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In this particular scenario, a patient presented with a left upper lobe lung lesion, localized

directly posterior to the patients implanted pacemaker. The physician order calls for a

stereotactic body radiotherapy (SBRT) treatment, which typically consists of 1 to 5 treatments at

elevated daily doses.1 This situation presents several concerns and difficulties, as it is very

important to maintain patient safety when designing and implementing a treatment plan with

curative intent.

The location of pacemakers must be strongly considered as they contain and make use of

complementary metal oxide semiconductors (CMOS), which are highly susceptible to ionizing

and electromagnetic radiation.2 At my clinical site, AAPM TG-34 recommendations are followed

which suggest that radiation therapy patients with implanted pacemakers be planned so as to

limit accumulated dose to the pacemaker to 2 gray.3 There is also communication with nursing

and physics to determine the specific device model and whether or not more stringent dose

restrictions must be followed. Physicians will often determine that the device can or cannot be

moved prior to the CT simulation for planning. In the event that the device could be moved

superiorly, full arcs could be used with heavily restrictive constraints on the pacemaker to reduce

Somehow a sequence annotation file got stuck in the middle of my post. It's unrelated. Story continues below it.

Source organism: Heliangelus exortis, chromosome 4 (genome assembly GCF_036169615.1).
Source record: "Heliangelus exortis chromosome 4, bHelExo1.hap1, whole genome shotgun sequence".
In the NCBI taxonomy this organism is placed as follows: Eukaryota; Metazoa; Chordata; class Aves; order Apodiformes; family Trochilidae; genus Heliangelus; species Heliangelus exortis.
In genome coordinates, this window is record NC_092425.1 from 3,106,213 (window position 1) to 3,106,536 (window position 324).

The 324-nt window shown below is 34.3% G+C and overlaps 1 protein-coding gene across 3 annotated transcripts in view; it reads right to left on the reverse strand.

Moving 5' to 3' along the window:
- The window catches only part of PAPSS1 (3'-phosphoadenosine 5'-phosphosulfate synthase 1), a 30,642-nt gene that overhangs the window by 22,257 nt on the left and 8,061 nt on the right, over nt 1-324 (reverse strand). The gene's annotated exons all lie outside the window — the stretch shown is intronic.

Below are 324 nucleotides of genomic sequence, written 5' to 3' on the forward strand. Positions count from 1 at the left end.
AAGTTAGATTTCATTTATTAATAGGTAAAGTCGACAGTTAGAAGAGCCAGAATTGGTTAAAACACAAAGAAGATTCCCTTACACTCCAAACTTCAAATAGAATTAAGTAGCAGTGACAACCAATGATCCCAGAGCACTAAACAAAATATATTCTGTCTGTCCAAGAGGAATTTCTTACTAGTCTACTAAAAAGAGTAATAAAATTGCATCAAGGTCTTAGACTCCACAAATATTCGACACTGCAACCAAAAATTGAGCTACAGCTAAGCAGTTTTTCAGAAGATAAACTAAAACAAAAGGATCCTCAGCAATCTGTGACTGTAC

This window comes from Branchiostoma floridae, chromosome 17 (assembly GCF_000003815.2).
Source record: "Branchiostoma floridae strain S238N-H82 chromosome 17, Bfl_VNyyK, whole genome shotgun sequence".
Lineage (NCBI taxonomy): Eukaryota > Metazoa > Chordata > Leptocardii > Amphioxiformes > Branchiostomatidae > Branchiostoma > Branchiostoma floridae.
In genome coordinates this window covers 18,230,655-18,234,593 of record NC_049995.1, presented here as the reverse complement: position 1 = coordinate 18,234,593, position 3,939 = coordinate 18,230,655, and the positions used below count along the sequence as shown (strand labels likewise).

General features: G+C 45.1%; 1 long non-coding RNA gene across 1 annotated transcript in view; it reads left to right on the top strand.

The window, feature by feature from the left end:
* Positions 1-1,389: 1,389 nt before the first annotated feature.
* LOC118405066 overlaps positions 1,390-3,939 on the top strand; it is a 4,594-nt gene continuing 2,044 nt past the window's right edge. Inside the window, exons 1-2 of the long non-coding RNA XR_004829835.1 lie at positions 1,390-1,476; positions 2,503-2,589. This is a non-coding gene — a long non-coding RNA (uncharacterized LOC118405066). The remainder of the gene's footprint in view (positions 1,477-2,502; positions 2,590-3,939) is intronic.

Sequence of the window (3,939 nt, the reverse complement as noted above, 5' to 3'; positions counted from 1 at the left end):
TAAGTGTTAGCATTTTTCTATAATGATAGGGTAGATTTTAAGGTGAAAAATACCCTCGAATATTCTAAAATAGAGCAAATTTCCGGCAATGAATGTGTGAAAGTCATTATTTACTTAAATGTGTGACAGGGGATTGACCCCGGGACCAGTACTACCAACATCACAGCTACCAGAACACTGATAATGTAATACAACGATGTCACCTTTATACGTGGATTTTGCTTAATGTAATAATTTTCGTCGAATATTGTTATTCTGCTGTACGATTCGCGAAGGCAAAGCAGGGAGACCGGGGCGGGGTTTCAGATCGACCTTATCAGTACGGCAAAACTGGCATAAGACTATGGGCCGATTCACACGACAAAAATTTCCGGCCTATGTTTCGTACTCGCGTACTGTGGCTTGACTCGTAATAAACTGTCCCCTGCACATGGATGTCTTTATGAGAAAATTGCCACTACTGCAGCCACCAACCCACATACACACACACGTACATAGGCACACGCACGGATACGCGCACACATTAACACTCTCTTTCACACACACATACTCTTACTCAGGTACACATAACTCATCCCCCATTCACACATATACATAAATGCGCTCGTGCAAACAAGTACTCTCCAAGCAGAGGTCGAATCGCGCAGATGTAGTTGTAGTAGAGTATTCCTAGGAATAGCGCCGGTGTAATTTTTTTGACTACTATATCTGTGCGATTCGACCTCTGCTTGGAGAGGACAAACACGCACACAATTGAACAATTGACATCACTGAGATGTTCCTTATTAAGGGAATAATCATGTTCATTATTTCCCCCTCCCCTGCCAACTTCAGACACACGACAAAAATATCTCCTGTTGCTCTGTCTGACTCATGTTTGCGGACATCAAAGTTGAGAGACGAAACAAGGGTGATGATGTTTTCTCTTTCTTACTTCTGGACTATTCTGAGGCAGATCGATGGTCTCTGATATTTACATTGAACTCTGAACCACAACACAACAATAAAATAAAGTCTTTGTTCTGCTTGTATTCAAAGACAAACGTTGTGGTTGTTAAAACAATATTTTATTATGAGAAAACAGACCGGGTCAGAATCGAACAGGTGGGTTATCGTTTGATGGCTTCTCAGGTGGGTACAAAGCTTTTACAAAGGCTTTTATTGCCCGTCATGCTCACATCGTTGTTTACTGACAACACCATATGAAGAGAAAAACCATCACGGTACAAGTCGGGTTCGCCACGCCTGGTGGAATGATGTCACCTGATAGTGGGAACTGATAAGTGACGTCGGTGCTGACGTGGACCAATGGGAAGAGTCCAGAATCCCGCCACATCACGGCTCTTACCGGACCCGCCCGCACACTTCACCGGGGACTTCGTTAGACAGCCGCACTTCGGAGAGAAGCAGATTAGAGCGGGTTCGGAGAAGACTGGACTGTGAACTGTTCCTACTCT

the dose to the lowest reasonable amount possible in case there is future need for radiotherapy. In

the event that the device could not be moved, I would consider several other options.

In planning this SBRT case where there is no option to move the device, I would first

ensure that all of the fields used were low energy photons less than or equal to 10 MV in order to

lower the risk for neutron contamination. It is understood with some evidence that there is a
correlation between high energy photons and complications in cardiac implantable electronic

devices.4 Next, I would consider designing beams with partial arcs in order to create fields that

limit entrance and exit dose to device. Following the planning process and approval by physics

and the physician, thermoluminescent dosimeters (TLDs) would be placed on the first day of

treatment over the area of the device. TLD measurements will be read by physics, who will then

determine whether or not the dose is within tolerance from that seen in the treatment planning

system and not overdosing the implanted device. In order to provide a patient with a safe and

quality treatment plan, we as dosimetrists must be cognizant of limiting factors introduced by

implanted devices.

1. Radiological Society of North America, RSNA, American College of Radiology. Stereotactic Radiosurgery (SRS)
and Stereotactic Body Radiotherapy (SBRT). Stereotactic Radiosurgery (SRS) | Stereotactic Body Radiotherapy
(SBRT). https://www.radiologyinfo.org/en/info.cfm?pg=stereotactic. Accessed November 5, 2018.
2. Prisciandaro J, Makkar A, Dox C, et al. Dosimetric review of cardiac implantable electronic device patients
receiving radiotherapy. J Appl Clin Med Phys. 2015;16(1):254-263. https://dx.doi.org/10.1120/jacmp.v16i1.5189
3. Management of Radiation Oncology Patients. American Association of Physicists in Medicine.
https://www.aapm.org/pubs/reports/RPT_45.pdf. Accessed November 5, 2018.
4. Hurkmans CW, Knegjens JL. Management of radiation oncology patients with a pacemaker or ICD: A new
comprehensive practical guideline in The Netherlands. NCBI.
https://www.ncbi.nlm.nih.gov/pmc/articles/PMC3528416/. Published November 24, 2012. Accessed November 5,
2018.